Student protesters chanted “We all you love you ECE, we stand in solidarity,” as they marched up to Bascom Hall. Among them was Marcel, a graduate student at UW-Madison, one of many protesting today against the return of researcher and professor Dr. Akbar Sayeed to UW-Madison.
“We are protesting because professor Sayeed drove his grad student into suicide, and the university hasn’t done anything about it,” says Marcel.
In 2016, John Brady, a graduate student in UW-Madison’s engineering program, died from suicide while working as a research assistant in Sayeed’s lab. A report by the Wisconsin State Journal found that many students complained about the conditions in Sayeed’s lab, and some even left it altogether. Some students reported worked 60-70 hour work weeks while enduring Sayeed’s threats to their grades and careers.
Following Brady’s death by suicide, the university made mental health services more readily available to graduate students following his death. According to Kyle Daruwalla, a PhD student and the Vice President of the Graduate Student Association, these steps are welcome but don’t get to the heart of the issue.
“Having those resources is absolutely important, but that is not the problem here or the issue,” says Daruwalla. “This shouldn’t be treated as a mental health issue; it should be treated as a workplace abuse issue, and on that front the university has not taken any steps since this incident happened.”
Daruwalla says Sayeed should not be allowed back.
The university gave Sayeed a two-year suspension in 2017, after Brady’s suicide, for running a toxic lab. But now that suspension is almost up, and he’s expected to return to UW-Madison in January. Ian Robertson, the Dean of the College of Letters and Sciences, said in a November letter that he was assigning Sayeed to “administrative duties” in the Dean’s Office, and would not be teaching. Meredith McGlone, a spokesperson for UW-Madison, says the university is placing restrictions on Sayeed to prevent another incident.
“He will not be teaching in the spring semester, nor will he have any contact with students,” says McGlone. “He will not be allowed to resume any of those duties until oversight measures are in place that the college and the university are confident will prevent any further acts of misconduct.”
McGlone says that the university believes this was a sufficiently harsh punishment.
“This person is also a researcher,” says McGlone. “A two-year suspension effectively meant that his lab was shut down. All of his researcher was ended for a period of two years in addition to the other impacts as a professor and on his other areas of work.”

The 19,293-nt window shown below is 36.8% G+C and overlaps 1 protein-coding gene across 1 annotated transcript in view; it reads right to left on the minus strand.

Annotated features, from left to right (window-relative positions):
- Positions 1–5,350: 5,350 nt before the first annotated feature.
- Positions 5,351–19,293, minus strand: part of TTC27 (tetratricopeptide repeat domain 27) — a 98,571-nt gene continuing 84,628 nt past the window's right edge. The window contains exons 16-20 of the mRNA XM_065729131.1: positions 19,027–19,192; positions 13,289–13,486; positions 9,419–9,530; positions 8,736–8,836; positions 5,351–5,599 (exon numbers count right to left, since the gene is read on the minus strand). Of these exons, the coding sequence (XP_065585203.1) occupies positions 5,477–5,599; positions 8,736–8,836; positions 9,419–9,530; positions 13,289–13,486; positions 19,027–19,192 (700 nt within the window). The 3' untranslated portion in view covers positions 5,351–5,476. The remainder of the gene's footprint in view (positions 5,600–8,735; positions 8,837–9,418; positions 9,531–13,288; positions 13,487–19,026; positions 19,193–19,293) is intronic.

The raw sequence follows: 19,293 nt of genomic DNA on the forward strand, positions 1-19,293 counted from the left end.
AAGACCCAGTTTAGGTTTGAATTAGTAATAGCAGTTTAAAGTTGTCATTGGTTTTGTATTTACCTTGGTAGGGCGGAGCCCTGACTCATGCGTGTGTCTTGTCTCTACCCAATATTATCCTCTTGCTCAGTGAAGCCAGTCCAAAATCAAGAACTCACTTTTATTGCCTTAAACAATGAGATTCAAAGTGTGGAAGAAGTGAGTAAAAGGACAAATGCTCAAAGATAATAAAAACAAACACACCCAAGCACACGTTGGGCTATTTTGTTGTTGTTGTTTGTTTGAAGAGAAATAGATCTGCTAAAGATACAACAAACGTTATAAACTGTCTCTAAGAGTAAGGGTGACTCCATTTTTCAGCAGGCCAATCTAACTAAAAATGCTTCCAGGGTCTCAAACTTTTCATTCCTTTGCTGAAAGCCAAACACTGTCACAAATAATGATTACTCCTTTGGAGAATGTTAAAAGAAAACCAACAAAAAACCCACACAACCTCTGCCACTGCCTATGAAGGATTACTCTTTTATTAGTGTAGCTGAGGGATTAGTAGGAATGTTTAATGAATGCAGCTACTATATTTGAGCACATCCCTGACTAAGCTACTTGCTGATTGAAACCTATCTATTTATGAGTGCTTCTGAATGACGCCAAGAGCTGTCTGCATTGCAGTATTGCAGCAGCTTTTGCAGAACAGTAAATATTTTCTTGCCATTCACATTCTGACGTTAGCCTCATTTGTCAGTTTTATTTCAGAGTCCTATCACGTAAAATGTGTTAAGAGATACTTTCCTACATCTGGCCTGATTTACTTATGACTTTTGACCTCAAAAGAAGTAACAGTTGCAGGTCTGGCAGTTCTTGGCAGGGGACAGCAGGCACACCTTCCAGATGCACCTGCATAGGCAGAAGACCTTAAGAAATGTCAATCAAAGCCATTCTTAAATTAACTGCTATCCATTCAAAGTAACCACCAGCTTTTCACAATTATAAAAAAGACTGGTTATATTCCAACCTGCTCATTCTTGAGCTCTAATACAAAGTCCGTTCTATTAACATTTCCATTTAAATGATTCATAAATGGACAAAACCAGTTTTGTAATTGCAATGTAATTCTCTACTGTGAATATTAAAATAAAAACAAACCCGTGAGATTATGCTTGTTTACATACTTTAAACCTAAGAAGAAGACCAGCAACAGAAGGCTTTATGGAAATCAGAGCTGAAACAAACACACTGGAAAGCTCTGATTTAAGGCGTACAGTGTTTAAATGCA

Students marched to Bascom Hall today to deliver a petition to the Dean of students’ office calling for Sayeed to be dismissed from the university entirely.
State Representative Dave Murphy, the chairman of the assembly committee on Colleges and Universities, told the Wisconsin State Journal that he believes tenure played a role in keeping Sayeed at the university. However, Matthew Finkin, a law professor at the University of Illinois Urbana-Champaign who chaired two committees that terminated tenured professors, says that this wouldn’t make it impossible.
“The burden of proof shifts from a faculty member to the institution, and if the institution believes there is grounds to dismiss the professor, they should be able to prove those grounds to a faculty hearing committee,” says Finkin. “It is not impossible nor is it really all that difficult to dismiss a tenured professor so long as a, the grounds are actually factually presented and b, the professor has an opportunity to have the evidence presented to and heard by a duly constituted hearing committee. The standard for termination is, as it should be, quite high. The institution has to prove the case; it can’t be simply suspicion or hearsay.”
McGlone says that the suspension was the punishment suggested to the former provost of UW-Madison, Sarah Mangelsdorf, by the investigator who looked into the case.
In the meantime, people at the rally raised concerns about how UW-Madison’s policies could affect people in the future. Taylor Draheim, a UW-Madison student, told the assembled crowd that she believes the university needs to do a better job serving its students.
“John Brady is not the only one,” says Draheim. “There are so many of us struggling. What we need more than ever is support. With the title of professor comes a great responsibility. You hold the lives and development of countless students in the palm of your hands. The Wisconsin idea is to pledge to the state, the nation, and the world that our endeavors will benefit all students. I literally just went to the wisc.edu website and pulled this straight from the front page. How can Wisconsin benefit all students if it struggles to benefit even its own students? If we can’t trust our professors and go to them for guidance, where does that leave the student?”
Sayeed’s suspension ends on December 31st.